Am J Perinatol 2019; 36(11): 1127-1135
DOI: 10.1055/s-0038-1676489
Original Article
Thieme Medical Publishers 333 Seventh Avenue, New York, NY 10001, USA.

Associations between Maternal Exposure to Bisphenol A or Triclosan and Gestational Hypertension and Preeclampsia: The MIREC Study

Louopou Rosalie Camara
1   Social and Preventive Medicine Department, Public Health School, Université de Montréal, Quebec, Canada
2   Research Center, CHU Sainte-Justine, Mother and Child University Hospital Center, Montreal, Quebec, Canada
,
Tye Elaine Arbuckle
3   Population Studies Division, Environmental Health Science and Research Bureau, Healthy Environments and Consumer Safety Branch, Health Canada, Ottawa, Ontario, Canada
,
Helen Trottier
1   Social and Preventive Medicine Department, Public Health School, Université de Montréal, Quebec, Canada
2   Research Center, CHU Sainte-Justine, Mother and Child University Hospital Center, Montreal, Quebec, Canada
,
William Donald Fraser
2   Research Center, CHU Sainte-Justine, Mother and Child University Hospital Center, Montreal, Quebec, Canada
4   CHU Sherbrooke Research Center, Department of Obstetrics and Gynecology, Université de Sherbrooke, Sherbrooke, Quebec, Canada
› Author Affiliations
Funding The MIREC Study was funded by Health Canada's Chemicals Management Plan, the Canadian Institute of Health Research (CIHR; grant MOP-81285), and the Ontario Ministry of the Environment. Author L.R.C. received a PhD scholarship from MIREC and QTNPR (Quebec Perinatal Research Training Network). Author H.T. holds a salary award (chercheur-boursier) from the Fonds de la recherche du Québec en santé (FRQ-S) and from CIHR (New investigator salary award). Author W.D.F. holds a Tier 1 CIHR Canada Research Chair.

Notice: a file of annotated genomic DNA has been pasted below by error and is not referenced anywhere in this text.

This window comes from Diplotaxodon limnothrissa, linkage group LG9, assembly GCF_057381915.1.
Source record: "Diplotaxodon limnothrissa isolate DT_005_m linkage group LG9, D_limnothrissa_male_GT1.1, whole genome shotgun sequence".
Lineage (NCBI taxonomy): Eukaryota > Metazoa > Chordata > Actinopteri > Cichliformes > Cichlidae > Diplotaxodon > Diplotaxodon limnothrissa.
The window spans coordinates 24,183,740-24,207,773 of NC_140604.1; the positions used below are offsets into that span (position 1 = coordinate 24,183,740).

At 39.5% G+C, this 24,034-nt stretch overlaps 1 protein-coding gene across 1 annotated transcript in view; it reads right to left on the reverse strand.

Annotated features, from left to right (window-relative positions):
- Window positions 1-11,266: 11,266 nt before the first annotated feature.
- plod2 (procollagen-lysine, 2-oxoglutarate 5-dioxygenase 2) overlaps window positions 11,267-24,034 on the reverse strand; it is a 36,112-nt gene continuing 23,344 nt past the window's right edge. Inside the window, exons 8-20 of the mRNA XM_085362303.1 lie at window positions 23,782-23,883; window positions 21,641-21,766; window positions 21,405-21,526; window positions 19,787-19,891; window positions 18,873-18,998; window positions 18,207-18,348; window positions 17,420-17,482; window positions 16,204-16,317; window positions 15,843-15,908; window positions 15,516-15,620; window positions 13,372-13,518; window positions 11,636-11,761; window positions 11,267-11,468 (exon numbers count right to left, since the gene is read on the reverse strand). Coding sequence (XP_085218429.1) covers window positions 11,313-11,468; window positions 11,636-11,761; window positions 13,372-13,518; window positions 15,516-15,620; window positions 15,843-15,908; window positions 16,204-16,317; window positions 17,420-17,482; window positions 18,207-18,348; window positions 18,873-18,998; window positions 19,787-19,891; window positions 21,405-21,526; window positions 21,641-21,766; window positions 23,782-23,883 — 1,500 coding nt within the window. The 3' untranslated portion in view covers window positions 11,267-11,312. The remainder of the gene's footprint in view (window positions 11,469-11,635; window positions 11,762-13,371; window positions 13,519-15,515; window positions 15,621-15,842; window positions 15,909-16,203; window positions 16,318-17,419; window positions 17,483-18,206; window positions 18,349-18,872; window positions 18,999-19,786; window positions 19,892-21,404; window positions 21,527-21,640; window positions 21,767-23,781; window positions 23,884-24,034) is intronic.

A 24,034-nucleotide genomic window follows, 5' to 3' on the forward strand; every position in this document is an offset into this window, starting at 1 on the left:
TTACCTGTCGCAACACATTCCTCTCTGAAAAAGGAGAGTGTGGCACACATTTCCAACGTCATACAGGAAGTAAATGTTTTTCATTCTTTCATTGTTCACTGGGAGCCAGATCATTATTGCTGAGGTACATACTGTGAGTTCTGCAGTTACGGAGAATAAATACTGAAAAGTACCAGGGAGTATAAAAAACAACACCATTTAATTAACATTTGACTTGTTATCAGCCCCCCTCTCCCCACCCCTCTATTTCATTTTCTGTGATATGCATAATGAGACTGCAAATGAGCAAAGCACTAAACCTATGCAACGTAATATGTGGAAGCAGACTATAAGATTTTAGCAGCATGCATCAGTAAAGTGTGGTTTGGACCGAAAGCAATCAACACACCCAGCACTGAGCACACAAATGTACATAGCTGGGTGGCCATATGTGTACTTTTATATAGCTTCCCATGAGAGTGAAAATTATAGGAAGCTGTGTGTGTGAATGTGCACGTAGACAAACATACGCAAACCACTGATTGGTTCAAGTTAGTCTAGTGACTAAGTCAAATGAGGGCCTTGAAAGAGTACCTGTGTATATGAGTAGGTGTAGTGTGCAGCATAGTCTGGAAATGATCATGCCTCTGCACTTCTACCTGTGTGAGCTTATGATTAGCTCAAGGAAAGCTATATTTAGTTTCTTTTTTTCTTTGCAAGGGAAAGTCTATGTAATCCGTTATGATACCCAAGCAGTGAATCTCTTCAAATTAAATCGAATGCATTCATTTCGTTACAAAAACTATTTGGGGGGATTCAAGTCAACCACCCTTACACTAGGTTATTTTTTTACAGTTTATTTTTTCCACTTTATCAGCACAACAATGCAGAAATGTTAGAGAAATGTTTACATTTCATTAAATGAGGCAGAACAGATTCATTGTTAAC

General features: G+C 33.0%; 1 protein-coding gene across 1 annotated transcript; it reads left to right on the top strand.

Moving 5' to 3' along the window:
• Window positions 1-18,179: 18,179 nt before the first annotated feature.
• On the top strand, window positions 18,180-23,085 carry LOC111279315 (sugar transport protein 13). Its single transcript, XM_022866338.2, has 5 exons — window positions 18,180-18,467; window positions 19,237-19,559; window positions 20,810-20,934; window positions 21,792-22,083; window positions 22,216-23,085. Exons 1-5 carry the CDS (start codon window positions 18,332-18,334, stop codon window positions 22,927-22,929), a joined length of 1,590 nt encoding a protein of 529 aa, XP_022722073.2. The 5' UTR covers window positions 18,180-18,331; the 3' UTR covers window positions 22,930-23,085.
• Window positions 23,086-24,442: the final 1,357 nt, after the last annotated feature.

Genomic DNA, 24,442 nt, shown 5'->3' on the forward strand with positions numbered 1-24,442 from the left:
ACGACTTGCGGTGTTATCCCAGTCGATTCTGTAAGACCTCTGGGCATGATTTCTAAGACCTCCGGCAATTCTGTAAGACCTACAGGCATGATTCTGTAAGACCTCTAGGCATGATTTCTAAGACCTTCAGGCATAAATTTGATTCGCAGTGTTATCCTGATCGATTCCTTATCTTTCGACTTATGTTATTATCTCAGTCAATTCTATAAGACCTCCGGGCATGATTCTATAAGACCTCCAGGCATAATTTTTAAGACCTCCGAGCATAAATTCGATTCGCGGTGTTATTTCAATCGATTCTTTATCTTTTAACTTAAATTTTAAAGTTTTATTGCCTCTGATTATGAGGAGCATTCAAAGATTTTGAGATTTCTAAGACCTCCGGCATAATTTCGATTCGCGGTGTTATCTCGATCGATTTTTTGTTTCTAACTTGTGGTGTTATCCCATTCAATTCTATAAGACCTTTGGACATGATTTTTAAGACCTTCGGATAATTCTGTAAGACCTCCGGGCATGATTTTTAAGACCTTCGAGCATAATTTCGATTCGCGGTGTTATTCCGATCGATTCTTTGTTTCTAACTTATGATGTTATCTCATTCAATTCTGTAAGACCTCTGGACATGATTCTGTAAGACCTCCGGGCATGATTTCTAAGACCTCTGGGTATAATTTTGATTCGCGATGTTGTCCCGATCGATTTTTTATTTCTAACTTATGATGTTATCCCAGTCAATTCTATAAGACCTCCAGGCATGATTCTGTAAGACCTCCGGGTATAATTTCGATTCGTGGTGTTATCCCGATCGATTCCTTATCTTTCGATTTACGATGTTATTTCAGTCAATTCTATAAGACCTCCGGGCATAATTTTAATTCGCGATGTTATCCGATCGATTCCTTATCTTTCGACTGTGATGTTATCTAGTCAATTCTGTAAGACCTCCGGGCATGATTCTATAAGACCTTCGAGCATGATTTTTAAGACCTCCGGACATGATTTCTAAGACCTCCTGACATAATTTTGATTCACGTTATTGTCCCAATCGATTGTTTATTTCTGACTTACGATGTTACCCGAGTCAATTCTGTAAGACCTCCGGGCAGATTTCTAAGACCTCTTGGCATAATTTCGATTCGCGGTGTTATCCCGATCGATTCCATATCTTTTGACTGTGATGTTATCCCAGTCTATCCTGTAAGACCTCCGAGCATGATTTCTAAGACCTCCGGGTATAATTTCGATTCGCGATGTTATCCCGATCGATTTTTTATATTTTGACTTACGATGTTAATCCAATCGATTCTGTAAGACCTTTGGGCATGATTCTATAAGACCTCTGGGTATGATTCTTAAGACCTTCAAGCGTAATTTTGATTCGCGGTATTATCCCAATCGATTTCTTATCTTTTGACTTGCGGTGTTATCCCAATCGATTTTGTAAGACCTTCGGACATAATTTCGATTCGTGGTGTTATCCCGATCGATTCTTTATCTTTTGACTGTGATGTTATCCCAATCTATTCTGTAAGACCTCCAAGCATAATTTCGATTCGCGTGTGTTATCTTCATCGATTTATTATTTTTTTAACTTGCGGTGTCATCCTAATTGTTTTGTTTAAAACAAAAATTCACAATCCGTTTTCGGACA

Further Information

Publication History

22 June 2018

25 October 2018

Publication Date:
14 December 2018 (online)

Abstract

Background Little is known about the association between bisphenol A (BPA) or triclosan (TCS) exposure and hypertension in pregnancy.

Objective To investigate potential associations between maternal urinary concentrations of BPA or TCS and gestational hypertension (GH) and preeclampsia.

Study Design Among 1,909 pregnant women participating in the maternal-infant research on environmental chemicals (MIREC) study, urinary concentrations of BPA and TCS were measured in the first trimester by liquid chromatography-tandem mass spectrometry using isotope dilution. Blood pressure was measured during each trimester. Multinomial regression was performed to estimate the adjusted odds ratio (aOR) and 95% confidence intervals (CI) for the associations between these phenols and GH and preeclampsia.

Results BPA and TCS were not associated with GH or preeclampsia. However, in multiparous women, BPA (0.50–1.30 µg/L) was associated with decreased risk of GH (aOR =0.45; 95%CI: 0.21–0.98) while among nulliparous women, TCS was associated with an increased risk of GH (3.60–32.60 µg/L; aOR = 2.58; 95% CI: 1.09–6.13 and > 32.60 µg/L: aOR = 2.74; 95% CI: 1.15–6.51).

Conclusion BPA and TCS urinary concentrations were not associated with GH or preeclampsia; however, our results suggest an association between TCS and GH in nulliparous women. Additional studies are required to confirm our results.

Supplementary Material